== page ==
Knights are hoping to end a run of five successive Championship defeats which has left them languishing in the bottom three.
'We are at the wrong end of the table from where we wanted to be and instead of challenging for a top four spot we are battling to get out of the bottom four,' said Griffiths.
'Yorkshire Carnegie are currently bottom of the table but you'd expect them to go on a run when they get some of their injured players back and their proposed ten new signings coming in in the New Year, and second-bottom Hartpury can beat anyone on their day.
'We are currently a few points ahead of both those sides but we need to start winning games and we need to beÂ two or three wins ahead of them to start feeling safe and, then, hopefully start climbing the table in the second half of the season following the Championship Cup group fixtures.
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'We need to produce an 80-minute performance this weekend and pick up a win. Any sort of win will do.'
Griffiths is hoping that following their second half performance at Bedford, and the spirited display against unbeaten London Irish at the weekend, that Knights are finally starting to find some consistency.
'We've struggled to put consistent performances together for most of the season,' he said. 'Just when you think that we are doing okay someone comes up with a massive error and it's generally the sort of bread and butter stuff we go through in training every week.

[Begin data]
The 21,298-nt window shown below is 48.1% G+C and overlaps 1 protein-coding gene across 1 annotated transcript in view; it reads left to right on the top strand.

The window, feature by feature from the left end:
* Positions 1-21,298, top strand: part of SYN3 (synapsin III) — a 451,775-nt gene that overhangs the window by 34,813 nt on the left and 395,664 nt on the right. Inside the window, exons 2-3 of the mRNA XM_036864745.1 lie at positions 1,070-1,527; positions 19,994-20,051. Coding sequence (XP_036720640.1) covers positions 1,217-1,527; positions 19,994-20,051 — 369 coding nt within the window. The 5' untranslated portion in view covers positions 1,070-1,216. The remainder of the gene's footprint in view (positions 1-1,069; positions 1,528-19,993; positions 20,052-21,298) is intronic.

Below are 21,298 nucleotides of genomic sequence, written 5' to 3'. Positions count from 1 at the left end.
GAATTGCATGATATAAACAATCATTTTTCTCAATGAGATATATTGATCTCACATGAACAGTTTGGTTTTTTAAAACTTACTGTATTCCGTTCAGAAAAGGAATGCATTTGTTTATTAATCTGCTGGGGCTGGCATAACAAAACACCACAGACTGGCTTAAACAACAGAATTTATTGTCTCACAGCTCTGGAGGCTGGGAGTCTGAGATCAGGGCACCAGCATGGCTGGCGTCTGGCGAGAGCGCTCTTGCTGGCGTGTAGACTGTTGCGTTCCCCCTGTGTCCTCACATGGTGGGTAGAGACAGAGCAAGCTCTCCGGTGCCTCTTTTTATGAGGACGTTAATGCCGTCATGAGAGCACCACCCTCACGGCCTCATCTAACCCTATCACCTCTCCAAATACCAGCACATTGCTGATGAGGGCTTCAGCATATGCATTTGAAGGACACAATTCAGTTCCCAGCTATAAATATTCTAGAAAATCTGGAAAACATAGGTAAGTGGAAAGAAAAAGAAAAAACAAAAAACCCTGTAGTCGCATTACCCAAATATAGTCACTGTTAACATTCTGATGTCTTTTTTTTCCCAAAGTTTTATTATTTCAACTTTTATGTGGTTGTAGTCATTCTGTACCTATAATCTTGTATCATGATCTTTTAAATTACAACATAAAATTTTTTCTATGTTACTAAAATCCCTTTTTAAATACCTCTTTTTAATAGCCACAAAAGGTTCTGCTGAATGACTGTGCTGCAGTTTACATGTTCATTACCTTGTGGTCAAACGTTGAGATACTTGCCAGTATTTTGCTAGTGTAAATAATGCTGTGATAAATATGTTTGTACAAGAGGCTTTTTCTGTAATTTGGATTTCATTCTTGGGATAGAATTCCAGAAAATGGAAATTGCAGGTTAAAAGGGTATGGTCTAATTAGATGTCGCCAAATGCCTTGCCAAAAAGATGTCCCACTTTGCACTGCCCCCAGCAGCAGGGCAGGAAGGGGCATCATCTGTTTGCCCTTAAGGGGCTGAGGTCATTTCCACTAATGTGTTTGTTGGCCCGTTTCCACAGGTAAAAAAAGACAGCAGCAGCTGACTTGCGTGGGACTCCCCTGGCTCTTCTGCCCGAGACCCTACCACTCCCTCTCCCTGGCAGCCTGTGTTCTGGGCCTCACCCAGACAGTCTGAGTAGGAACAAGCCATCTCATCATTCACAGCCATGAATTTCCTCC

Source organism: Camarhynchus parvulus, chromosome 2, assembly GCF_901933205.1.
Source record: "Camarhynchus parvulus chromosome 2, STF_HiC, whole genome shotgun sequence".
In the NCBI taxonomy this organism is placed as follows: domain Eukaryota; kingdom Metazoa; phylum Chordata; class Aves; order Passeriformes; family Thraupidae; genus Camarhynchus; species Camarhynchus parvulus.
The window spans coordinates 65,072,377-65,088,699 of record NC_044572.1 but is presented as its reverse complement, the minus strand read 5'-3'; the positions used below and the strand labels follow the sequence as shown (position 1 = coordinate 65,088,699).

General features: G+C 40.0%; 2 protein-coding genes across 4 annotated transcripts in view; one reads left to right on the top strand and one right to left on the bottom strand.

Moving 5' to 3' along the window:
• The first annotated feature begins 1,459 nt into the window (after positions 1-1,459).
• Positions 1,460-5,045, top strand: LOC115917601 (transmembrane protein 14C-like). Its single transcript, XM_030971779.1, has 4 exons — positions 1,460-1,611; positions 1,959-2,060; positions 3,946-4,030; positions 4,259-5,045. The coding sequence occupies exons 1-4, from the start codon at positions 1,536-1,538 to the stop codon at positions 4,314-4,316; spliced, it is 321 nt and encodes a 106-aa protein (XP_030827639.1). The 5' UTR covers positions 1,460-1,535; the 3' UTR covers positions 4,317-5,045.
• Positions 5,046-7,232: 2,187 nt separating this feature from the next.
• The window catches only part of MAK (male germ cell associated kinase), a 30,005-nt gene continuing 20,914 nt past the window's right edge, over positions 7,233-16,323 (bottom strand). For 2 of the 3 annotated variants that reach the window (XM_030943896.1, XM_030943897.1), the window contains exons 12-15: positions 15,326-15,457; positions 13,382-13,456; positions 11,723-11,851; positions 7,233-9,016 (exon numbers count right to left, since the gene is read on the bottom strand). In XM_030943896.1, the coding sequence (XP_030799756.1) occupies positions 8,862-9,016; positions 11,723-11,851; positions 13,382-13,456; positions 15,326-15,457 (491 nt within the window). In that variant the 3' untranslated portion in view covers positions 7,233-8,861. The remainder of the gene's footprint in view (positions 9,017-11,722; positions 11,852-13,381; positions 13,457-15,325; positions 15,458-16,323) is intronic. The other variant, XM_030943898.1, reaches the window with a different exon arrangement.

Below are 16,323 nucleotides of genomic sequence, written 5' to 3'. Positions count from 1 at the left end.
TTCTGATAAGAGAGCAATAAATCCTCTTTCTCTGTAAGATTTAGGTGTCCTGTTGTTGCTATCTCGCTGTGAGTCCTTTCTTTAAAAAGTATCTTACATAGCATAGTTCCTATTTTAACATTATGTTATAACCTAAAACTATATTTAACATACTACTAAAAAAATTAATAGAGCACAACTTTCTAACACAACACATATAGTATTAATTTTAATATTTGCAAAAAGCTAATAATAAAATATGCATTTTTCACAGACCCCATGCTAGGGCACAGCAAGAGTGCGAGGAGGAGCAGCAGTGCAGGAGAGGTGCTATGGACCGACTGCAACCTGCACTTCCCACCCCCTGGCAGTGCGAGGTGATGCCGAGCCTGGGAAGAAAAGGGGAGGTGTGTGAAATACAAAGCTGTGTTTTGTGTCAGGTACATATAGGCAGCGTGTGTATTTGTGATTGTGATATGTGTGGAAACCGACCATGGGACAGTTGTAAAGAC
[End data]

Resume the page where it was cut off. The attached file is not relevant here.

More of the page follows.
'The game against Scottish is massive for us. They have some good players including one that I wanted but couldn't afford in the summer.
'They are a nuggety side as usual but they are playing with a bit more adventure this season. They are also got a much better pressed defence which can spook teams if you let them.'
Having denied Irish a score in the second half of their 26-17 defeat the weekend, Griffiths is looking for more of the same today.
With Griffiths unable to carry out his defensive coach duties since suffering a heart attack while out jogging, Knights have proved suspect in defence in several games despite the best efforts of fellow coaches Glen Kenworthy and Paul Cooke.
But having managed to persuade veteran Phil Larder, a member of the England backroom team when they won the World Cup in 2003, to take temporary charge of the defensive work, Griffiths hopes the situation will improve.
'Phil has come in to help us out and he's asked a few questions of the players and made them accountable and he'll continue to do that for as long as it takes.
'Hopefully he can capitalise on the work that we've done with the players in the last few years.'